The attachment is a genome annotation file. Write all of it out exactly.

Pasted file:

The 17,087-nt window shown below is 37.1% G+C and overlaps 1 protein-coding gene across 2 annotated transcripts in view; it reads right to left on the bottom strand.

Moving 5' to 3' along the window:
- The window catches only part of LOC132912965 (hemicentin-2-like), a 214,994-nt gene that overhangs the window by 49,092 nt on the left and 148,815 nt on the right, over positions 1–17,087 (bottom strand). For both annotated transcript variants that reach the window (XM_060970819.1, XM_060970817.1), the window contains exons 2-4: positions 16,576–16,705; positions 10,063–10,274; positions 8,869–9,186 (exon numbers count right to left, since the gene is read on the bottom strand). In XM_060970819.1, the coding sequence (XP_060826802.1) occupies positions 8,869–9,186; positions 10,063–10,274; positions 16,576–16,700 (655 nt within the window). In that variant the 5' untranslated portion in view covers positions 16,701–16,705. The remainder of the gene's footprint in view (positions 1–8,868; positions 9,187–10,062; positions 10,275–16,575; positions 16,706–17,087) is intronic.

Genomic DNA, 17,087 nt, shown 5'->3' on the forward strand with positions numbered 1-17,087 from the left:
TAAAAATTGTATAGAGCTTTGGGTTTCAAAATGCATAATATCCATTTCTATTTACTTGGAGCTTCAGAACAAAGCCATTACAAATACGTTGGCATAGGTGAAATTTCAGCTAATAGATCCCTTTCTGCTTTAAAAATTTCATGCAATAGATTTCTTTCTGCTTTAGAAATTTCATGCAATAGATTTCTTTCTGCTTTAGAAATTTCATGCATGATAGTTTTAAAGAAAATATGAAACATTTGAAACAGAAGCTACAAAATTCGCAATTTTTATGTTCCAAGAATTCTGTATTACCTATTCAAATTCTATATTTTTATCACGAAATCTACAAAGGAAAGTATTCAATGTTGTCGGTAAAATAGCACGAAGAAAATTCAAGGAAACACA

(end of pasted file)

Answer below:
The 17,087-nt window shown below is 37.1% G+C and overlaps 1 protein-coding gene across 2 annotated transcripts in view; it reads right to left on the bottom strand.

Moving 5' to 3' along the window:
- The window catches only part of LOC132912965 (hemicentin-2-like), a 214,994-nt gene that overhangs the window by 49,092 nt on the left and 148,815 nt on the right, over positions 1–17,087 (bottom strand). For both annotated transcript variants that reach the window (XM_060970819.1, XM_060970817.1), the window contains exons 2-4: positions 16,576–16,705; positions 10,063–10,274; positions 8,869–9,186 (exon numbers count right to left, since the gene is read on the bottom strand). In XM_060970819.1, the coding sequence (XP_060826802.1) occupies positions 8,869–9,186; positions 10,063–10,274; positions 16,576–16,700 (655 nt within the window). In that variant the 5' untranslated portion in view covers positions 16,701–16,705. The remainder of the gene's footprint in view (positions 1–8,868; positions 9,187–10,062; positions 10,275–16,575; positions 16,706–17,087) is intronic.

Genomic DNA, 17,087 nt, shown 5'->3' on the forward strand with positions numbered 1-17,087 from the left:
TAAAAATTGTATAGAGCTTTGGGTTTCAAAATGCATAATATCCATTTCTATTTACTTGGAGCTTCAGAACAAAGCCATTACAAATACGTTGGCATAGGTGAAATTTCAGCTAATAGATCCCTTTCTGCTTTAAAAATTTCATGCAATAGATTTCTTTCTGCTTTAGAAATTTCATGCAATAGATTTCTTTCTGCTTTAGAAATTTCATGCATGATAGTTTTAAAGAAAATATGAAACATTTGAAACAGAAGCTACAAAATTCGCAATTTTTATGTTCCAAGAATTCTGTATTACCTATTCAAATTCTATATTTTTATCACGAAATCTACAAAGGAAAGTATTCAATGTTGTCGGTAAAATAGCACGAAGAAAATTCAAGGAAACACA